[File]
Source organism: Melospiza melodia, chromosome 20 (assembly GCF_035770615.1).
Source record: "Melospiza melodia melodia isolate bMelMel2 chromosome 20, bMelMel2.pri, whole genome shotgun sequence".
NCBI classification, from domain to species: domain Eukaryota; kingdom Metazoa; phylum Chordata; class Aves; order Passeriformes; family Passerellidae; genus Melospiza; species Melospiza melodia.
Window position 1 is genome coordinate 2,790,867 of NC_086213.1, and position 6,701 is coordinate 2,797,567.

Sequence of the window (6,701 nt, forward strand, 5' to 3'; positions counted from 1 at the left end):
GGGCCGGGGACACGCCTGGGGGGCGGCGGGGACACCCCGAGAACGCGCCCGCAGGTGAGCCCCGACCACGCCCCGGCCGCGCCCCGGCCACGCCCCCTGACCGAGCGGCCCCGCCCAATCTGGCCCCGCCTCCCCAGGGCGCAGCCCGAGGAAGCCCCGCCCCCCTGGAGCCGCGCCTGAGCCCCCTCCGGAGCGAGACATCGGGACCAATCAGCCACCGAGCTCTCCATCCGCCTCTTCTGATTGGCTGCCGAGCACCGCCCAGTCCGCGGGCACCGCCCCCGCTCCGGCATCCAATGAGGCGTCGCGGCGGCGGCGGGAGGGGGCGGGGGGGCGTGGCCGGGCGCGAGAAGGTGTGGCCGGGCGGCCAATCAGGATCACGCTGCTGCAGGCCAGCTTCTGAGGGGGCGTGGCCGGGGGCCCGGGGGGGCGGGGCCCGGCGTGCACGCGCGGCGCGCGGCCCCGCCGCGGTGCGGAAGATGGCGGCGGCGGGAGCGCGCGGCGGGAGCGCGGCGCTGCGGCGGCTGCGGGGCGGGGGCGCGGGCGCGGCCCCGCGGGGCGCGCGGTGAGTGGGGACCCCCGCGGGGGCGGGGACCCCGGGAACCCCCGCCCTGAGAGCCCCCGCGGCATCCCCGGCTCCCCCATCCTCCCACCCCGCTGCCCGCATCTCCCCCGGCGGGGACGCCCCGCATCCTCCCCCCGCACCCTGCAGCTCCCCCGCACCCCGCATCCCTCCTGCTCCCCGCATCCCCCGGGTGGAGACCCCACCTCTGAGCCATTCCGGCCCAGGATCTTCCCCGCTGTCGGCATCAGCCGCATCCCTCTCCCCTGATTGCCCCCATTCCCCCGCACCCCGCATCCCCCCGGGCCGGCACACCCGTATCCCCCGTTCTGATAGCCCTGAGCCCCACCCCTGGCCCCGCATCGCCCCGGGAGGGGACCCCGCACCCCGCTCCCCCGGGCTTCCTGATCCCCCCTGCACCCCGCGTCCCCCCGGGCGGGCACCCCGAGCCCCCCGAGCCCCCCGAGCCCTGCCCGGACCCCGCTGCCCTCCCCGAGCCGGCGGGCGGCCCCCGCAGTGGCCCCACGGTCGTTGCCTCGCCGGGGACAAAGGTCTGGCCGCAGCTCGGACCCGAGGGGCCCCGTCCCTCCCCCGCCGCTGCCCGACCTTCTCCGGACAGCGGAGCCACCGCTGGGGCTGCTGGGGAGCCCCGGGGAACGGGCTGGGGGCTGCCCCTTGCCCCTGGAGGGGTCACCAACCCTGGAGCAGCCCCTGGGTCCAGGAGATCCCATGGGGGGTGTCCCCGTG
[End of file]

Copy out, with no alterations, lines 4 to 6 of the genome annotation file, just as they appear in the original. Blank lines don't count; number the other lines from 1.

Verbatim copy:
Window position 1 is genome coordinate 2,790,867 of NC_086213.1, and position 6,701 is coordinate 2,797,567.

Sequence of the window (6,701 nt, forward strand, 5' to 3'; positions counted from 1 at the left end):
GGGCCGGGGACACGCCTGGGGGGCGGCGGGGACACCCCGAGAACGCGCCCGCAGGTGAGCCCCGACCACGCCCCGGCCGCGCCCCGGCCACGCCCCCTGACCGAGCGGCCCCGCCCAATCTGGCCCCGCCTCCCCAGGGCGCAGCCCGAGGAAGCCCCGCCCCCCTGGAGCCGCGCCTGAGCCCCCTCCGGAGCGAGACATCGGGACCAATCAGCCACCGAGCTCTCCATCCGCCTCTTCTGATTGGCTGCCGAGCACCGCCCAGTCCGCGGGCACCGCCCCCGCTCCGGCATCCAATGAGGCGTCGCGGCGGCGGCGGGAGGGGGCGGGGGGGCGTGGCCGGGCGCGAGAAGGTGTGGCCGGGCGGCCAATCAGGATCACGCTGCTGCAGGCCAGCTTCTGAGGGGGCGTGGCCGGGGGCCCGGGGGGGCGGGGCCCGGCGTGCACGCGCGGCGCGCGGCCCCGCCGCGGTGCGGAAGATGGCGGCGGCGGGAGCGCGCGGCGGGAGCGCGGCGCTGCGGCGGCTGCGGGGCGGGGGCGCGGGCGCGGCCCCGCGGGGCGCGCGGTGAGTGGGGACCCCCGCGGGGGCGGGGACCCCGGGAACCCCCGCCCTGAGAGCCCCCGCGGCATCCCCGGCTCCCCCATCCTCCCACCCCGCTGCCCGCATCTCCCCCGGCGGGGACGCCCCGCATCCTCCCCCCGCACCCTGCAGCTCCCCCGCACCCCGCATCCCTCCTGCTCCCCGCATCCCCCGGGTGGAGACCCCACCTCTGAGCCATTCCGGCCCAGGATCTTCCCCGCTGTCGGCATCAGCCGCATCCCTCTCCCCTGATTGCCCCCATTCCCCCGCACCCCGCATCCCCCCGGGCCGGCACACCCGTATCCCCCGTTCTGATAGCCCTGAGCCCCACCCCTGGCCCCGCATCGCCCCGGGAGGGGACCCCGCACCCCGCTCCCCCGGGCTTCCTGATCCCCCCTGCACCCCGCGTCCCCCCGGGCGGGCACCCCGAGCCCCCCGAGCCCCCCGAGCCCTGCCCGGACCCCGCTGCCCTCCCCGAGCCGGCGGGCGGCCCCCGCAGTGGCCCCACGGTCGTTGCCTCGCCGGGGACAAAGGTCTGGCCGCAGCTCGGACCCGAGGGGCCCCGTCCCTCCCCCGCCGCTGCCCGACCTTCTCCGGACAGCGGAGCCACCGCTGGGGCTGCTGGGGAGCCCCGGGGAACGGGCTGGGGGCTGCCCCTTGCCCCTGGAGGGGTCACCAACCCTGGAGCAGCCCCTGGGTCCAGGAGATCCCATGGGGGGTGTCCCCGTG